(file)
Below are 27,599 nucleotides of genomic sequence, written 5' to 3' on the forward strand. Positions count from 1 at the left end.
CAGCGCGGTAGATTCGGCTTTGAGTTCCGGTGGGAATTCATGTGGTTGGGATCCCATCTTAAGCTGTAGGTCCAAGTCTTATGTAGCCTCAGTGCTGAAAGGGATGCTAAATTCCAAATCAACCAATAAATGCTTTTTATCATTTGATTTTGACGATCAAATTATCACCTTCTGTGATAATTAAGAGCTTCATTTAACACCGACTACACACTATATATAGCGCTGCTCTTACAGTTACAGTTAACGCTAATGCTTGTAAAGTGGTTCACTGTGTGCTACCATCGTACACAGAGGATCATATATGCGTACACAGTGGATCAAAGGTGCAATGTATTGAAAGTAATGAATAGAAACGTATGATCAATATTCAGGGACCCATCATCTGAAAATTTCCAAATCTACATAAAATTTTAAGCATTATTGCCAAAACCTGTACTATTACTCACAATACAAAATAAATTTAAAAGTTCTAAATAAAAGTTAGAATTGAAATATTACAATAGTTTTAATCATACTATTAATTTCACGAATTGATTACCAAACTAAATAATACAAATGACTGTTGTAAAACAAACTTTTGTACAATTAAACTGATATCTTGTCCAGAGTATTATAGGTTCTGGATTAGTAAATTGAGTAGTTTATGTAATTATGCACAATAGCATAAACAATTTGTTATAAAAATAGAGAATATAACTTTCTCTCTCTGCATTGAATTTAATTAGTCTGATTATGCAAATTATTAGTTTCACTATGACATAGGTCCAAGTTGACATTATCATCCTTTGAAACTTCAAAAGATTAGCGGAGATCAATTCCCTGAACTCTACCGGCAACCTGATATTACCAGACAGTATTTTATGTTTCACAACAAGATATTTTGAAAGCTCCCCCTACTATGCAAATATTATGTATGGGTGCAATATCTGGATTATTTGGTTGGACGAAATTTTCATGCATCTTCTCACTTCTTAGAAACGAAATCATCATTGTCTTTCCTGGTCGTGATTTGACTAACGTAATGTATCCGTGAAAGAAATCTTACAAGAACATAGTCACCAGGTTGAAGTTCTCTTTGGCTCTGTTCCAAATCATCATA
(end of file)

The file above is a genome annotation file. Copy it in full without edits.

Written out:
Below are 27,599 nucleotides of genomic sequence, written 5' to 3' on the forward strand. Positions count from 1 at the left end.
CAGCGCGGTAGATTCGGCTTTGAGTTCCGGTGGGAATTCATGTGGTTGGGATCCCATCTTAAGCTGTAGGTCCAAGTCTTATGTAGCCTCAGTGCTGAAAGGGATGCTAAATTCCAAATCAACCAATAAATGCTTTTTATCATTTGATTTTGACGATCAAATTATCACCTTCTGTGATAATTAAGAGCTTCATTTAACACCGACTACACACTATATATAGCGCTGCTCTTACAGTTACAGTTAACGCTAATGCTTGTAAAGTGGTTCACTGTGTGCTACCATCGTACACAGAGGATCATATATGCGTACACAGTGGATCAAAGGTGCAATGTATTGAAAGTAATGAATAGAAACGTATGATCAATATTCAGGGACCCATCATCTGAAAATTTCCAAATCTACATAAAATTTTAAGCATTATTGCCAAAACCTGTACTATTACTCACAATACAAAATAAATTTAAAAGTTCTAAATAAAAGTTAGAATTGAAATATTACAATAGTTTTAATCATACTATTAATTTCACGAATTGATTACCAAACTAAATAATACAAATGACTGTTGTAAAACAAACTTTTGTACAATTAAACTGATATCTTGTCCAGAGTATTATAGGTTCTGGATTAGTAAATTGAGTAGTTTATGTAATTATGCACAATAGCATAAACAATTTGTTATAAAAATAGAGAATATAACTTTCTCTCTCTGCATTGAATTTAATTAGTCTGATTATGCAAATTATTAGTTTCACTATGACATAGGTCCAAGTTGACATTATCATCCTTTGAAACTTCAAAAGATTAGCGGAGATCAATTCCCTGAACTCTACCGGCAACCTGATATTACCAGACAGTATTTTATGTTTCACAACAAGATATTTTGAAAGCTCCCCCTACTATGCAAATATTATGTATGGGTGCAATATCTGGATTATTTGGTTGGACGAAATTTTCATGCATCTTCTCACTTCTTAGAAACGAAATCATCATTGTCTTTCCTGGTCGTGATTTGACTAACGTAATGTATCCGTGAAAGAAATCTTACAAGAACATAGTCACCAGGTTGAAGTTCTCTTTGGCTCTGTTCCAAATCATCATA